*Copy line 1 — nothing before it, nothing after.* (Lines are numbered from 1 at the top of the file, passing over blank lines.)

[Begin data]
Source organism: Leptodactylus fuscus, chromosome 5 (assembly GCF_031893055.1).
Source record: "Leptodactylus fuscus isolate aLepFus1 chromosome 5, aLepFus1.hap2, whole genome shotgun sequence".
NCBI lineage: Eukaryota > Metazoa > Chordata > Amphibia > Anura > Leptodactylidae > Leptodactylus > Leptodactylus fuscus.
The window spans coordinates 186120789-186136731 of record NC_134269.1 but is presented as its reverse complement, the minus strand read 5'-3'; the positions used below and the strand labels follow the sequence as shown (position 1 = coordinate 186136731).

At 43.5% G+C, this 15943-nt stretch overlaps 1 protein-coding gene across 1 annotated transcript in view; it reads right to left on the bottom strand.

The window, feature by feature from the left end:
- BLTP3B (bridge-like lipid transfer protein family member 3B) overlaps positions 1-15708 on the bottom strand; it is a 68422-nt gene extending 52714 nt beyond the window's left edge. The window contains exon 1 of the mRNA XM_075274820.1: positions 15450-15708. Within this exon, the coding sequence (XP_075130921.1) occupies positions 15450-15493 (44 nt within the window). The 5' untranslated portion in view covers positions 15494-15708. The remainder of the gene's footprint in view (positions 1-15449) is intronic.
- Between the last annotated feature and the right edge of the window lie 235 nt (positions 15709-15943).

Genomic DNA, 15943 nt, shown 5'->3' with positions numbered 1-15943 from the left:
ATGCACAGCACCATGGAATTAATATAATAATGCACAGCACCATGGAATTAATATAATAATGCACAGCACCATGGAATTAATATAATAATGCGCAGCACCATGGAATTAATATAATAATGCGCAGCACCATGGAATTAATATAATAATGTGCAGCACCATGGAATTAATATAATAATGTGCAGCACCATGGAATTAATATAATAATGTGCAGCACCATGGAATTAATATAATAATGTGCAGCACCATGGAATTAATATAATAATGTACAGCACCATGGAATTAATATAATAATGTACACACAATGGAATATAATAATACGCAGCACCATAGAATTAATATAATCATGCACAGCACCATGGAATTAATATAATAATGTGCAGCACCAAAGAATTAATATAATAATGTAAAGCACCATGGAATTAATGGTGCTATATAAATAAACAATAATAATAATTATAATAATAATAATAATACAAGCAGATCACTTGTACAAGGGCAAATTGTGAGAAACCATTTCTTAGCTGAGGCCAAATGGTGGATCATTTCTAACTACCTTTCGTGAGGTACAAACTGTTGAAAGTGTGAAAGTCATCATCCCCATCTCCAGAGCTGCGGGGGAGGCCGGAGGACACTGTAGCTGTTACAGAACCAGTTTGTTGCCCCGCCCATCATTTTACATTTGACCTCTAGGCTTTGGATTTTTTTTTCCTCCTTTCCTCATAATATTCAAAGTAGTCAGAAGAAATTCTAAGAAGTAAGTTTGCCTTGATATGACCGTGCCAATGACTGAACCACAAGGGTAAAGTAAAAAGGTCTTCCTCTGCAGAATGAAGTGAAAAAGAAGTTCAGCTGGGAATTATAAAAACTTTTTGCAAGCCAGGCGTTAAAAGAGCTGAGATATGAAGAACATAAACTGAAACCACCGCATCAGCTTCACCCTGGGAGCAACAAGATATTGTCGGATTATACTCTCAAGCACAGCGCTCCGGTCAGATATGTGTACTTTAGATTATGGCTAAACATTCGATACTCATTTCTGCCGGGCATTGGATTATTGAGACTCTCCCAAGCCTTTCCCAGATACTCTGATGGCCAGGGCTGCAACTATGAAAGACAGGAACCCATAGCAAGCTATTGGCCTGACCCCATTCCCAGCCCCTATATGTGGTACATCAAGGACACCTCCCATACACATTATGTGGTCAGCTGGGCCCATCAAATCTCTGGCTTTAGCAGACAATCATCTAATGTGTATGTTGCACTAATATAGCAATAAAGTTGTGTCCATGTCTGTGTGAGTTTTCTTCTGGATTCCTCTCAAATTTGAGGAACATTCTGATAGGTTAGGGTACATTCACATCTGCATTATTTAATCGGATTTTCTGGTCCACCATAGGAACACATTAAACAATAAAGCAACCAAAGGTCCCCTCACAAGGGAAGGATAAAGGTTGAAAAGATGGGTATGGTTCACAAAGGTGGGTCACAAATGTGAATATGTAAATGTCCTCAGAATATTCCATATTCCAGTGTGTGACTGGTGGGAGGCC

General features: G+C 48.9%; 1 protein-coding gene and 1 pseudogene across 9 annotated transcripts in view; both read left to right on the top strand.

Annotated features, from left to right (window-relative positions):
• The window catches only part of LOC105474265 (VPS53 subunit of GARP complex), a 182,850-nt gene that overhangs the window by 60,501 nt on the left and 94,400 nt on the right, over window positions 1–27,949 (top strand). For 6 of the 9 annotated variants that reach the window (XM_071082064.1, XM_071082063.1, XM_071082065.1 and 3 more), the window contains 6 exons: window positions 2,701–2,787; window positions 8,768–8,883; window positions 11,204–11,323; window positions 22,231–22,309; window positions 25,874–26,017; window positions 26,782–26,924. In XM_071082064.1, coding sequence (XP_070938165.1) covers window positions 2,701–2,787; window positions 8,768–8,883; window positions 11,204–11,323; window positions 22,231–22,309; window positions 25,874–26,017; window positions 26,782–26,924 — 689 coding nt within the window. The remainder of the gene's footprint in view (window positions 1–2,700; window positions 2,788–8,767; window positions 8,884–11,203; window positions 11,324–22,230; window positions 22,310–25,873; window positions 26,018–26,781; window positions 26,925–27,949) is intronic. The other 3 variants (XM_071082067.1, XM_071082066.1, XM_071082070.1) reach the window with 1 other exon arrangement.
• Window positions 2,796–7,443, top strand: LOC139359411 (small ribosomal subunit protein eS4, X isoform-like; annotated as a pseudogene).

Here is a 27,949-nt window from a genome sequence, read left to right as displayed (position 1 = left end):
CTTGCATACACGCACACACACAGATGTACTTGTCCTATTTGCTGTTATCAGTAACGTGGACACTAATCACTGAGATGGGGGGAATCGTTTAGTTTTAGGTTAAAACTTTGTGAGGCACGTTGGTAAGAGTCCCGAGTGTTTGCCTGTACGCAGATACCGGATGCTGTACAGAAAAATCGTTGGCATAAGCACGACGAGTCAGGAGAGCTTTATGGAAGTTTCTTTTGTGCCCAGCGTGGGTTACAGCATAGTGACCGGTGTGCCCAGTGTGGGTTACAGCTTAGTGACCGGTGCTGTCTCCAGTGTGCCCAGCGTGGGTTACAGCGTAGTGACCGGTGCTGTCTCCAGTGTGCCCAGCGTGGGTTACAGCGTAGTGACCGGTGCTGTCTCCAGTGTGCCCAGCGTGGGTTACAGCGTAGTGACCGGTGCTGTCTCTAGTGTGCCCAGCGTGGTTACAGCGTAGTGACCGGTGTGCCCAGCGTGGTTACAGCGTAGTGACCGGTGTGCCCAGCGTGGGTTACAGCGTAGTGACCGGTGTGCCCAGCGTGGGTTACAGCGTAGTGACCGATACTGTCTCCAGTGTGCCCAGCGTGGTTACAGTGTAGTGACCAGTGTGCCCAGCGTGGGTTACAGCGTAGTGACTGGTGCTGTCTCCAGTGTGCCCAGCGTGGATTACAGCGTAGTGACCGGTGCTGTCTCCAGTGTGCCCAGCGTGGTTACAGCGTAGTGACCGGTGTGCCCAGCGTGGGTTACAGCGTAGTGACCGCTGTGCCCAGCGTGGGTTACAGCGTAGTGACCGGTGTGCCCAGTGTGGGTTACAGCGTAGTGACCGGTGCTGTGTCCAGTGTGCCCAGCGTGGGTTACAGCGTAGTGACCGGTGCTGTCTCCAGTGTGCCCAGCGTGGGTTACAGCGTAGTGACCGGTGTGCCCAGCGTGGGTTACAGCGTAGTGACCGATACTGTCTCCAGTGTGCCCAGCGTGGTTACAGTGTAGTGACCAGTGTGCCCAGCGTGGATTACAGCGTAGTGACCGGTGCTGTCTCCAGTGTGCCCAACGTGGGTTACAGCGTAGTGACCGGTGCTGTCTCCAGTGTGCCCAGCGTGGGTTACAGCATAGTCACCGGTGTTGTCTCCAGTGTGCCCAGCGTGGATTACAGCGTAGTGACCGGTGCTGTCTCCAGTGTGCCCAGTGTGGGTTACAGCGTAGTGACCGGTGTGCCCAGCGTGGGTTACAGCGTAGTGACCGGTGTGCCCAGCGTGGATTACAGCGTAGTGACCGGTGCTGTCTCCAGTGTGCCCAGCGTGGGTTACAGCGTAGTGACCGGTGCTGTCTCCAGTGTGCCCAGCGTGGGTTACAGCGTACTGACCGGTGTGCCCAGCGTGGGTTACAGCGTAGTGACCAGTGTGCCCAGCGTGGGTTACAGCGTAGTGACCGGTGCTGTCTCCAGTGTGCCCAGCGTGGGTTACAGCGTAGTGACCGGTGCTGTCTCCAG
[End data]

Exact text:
Source organism: Leptodactylus fuscus, chromosome 5 (assembly GCF_031893055.1).